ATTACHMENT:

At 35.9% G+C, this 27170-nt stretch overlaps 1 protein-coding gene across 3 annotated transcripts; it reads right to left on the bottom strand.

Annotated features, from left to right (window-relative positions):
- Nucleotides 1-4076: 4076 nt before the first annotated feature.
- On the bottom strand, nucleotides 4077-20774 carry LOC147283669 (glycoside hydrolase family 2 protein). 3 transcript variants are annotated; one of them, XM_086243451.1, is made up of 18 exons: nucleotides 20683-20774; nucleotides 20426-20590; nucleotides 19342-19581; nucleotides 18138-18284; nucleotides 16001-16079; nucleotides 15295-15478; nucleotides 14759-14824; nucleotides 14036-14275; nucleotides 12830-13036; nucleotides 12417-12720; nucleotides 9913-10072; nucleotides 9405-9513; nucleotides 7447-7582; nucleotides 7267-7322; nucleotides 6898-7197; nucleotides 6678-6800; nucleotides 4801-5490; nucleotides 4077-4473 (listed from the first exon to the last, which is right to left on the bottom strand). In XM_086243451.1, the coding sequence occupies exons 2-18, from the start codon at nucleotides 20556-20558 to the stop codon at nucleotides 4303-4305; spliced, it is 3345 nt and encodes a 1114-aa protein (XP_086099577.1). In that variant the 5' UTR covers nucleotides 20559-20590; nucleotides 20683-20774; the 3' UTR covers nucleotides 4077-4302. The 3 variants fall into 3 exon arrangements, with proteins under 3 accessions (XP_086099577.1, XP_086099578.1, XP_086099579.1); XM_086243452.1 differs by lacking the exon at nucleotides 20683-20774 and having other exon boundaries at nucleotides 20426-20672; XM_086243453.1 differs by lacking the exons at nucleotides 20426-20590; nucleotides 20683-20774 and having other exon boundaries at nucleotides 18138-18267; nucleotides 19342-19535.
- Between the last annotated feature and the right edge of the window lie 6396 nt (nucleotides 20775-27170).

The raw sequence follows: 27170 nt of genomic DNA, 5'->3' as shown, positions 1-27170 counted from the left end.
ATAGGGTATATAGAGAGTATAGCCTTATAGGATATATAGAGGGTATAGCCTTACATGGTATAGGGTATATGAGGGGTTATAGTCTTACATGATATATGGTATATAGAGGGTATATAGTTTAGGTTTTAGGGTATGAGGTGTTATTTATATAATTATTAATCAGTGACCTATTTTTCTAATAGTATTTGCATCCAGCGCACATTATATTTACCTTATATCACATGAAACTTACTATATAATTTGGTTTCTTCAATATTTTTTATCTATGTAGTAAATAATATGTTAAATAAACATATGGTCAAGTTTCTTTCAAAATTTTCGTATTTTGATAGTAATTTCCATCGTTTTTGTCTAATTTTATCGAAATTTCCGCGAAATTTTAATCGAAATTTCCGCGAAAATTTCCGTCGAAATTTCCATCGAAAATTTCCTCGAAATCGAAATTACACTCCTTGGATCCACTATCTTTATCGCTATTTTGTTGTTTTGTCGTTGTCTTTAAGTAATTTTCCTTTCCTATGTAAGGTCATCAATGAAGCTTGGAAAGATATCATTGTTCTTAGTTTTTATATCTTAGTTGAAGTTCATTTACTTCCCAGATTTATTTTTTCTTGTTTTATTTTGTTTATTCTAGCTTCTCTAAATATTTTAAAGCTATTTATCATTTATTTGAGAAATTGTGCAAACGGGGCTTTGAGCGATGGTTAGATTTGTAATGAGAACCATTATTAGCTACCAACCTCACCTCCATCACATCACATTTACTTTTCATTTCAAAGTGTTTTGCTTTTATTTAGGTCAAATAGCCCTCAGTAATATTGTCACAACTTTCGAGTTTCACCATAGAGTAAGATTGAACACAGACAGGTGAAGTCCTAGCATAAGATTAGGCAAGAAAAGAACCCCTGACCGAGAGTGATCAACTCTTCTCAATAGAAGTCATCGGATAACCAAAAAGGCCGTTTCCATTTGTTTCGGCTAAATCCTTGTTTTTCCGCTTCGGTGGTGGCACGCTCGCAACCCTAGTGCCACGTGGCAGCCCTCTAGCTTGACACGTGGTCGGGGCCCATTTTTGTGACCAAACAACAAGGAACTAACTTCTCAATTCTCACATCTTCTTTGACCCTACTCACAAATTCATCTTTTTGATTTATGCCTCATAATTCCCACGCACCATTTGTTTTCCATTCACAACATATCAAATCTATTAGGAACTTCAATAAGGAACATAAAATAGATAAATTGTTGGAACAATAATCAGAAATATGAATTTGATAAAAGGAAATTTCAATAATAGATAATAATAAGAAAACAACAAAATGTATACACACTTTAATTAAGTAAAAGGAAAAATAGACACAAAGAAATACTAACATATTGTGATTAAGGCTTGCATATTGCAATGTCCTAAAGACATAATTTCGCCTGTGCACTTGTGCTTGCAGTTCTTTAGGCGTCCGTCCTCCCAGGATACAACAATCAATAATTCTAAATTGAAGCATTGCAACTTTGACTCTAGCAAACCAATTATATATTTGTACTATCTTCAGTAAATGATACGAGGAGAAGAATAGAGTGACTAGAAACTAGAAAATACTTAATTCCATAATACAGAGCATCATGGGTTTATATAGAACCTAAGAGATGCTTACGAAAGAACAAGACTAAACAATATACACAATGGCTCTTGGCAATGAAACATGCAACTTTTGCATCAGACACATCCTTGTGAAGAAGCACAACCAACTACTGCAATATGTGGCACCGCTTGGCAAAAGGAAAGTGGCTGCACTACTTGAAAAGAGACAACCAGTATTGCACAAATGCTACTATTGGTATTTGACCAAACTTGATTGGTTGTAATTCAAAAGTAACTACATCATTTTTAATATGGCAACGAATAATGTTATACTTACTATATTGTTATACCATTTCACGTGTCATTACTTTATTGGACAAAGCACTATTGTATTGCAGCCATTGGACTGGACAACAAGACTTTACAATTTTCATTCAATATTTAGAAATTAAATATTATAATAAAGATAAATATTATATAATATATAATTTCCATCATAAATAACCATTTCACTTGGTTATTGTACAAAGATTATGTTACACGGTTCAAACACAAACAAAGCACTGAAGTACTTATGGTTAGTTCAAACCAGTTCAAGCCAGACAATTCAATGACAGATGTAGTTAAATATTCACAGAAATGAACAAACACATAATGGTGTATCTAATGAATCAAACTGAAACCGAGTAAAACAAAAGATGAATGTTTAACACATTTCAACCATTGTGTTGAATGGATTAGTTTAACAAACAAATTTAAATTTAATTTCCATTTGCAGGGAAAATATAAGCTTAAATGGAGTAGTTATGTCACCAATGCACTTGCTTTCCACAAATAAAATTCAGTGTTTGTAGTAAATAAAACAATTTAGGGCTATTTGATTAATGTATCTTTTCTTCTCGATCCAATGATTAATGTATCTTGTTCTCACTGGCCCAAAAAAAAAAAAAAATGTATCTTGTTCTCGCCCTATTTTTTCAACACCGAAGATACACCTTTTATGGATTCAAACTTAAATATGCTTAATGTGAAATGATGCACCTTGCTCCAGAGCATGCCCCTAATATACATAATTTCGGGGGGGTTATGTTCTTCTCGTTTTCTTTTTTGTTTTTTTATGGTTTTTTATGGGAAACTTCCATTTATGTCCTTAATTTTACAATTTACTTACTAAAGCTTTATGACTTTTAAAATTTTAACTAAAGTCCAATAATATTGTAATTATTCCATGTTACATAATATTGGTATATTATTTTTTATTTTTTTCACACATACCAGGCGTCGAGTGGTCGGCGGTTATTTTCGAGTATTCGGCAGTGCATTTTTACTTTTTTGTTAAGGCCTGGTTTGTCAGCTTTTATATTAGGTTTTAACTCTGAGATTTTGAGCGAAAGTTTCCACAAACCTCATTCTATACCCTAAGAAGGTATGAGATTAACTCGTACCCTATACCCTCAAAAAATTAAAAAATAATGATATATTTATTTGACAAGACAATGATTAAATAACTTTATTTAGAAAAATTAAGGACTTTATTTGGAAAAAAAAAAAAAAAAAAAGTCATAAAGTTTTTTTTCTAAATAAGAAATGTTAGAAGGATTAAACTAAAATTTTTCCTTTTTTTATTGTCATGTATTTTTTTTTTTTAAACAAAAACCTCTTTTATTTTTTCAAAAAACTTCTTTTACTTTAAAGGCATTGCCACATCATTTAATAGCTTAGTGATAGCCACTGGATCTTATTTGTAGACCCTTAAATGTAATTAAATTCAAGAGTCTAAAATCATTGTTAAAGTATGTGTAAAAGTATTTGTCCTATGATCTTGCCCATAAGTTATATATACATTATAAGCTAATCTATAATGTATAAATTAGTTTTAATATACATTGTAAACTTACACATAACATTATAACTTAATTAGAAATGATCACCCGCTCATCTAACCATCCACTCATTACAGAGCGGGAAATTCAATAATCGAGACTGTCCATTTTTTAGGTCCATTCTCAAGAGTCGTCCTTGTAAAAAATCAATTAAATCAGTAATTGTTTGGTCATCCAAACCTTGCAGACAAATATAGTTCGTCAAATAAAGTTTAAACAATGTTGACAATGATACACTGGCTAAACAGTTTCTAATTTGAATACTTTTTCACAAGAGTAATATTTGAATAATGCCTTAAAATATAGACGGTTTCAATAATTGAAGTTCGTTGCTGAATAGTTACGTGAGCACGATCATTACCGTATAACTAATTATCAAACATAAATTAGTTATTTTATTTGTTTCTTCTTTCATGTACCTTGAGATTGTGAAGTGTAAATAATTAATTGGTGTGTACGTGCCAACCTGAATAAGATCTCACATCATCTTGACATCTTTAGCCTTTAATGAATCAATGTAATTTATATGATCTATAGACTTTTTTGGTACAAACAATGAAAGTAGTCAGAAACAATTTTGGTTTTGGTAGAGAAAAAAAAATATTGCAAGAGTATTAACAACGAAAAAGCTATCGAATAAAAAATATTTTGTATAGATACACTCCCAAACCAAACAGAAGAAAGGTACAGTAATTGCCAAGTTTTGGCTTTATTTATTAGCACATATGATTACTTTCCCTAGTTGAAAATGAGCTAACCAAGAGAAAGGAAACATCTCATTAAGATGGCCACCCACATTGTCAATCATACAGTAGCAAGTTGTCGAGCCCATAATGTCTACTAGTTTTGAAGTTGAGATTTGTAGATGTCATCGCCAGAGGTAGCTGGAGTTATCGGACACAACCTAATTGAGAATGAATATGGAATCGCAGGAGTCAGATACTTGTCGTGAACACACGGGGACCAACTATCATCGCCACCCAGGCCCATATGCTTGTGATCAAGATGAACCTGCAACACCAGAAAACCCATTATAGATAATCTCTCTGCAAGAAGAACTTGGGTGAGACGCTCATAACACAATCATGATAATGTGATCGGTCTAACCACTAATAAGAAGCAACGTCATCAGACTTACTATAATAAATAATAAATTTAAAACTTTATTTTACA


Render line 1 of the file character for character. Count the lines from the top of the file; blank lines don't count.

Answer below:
At 35.9% G+C, this 27170-nt stretch overlaps 1 protein-coding gene across 3 annotated transcripts; it reads right to left on the bottom strand.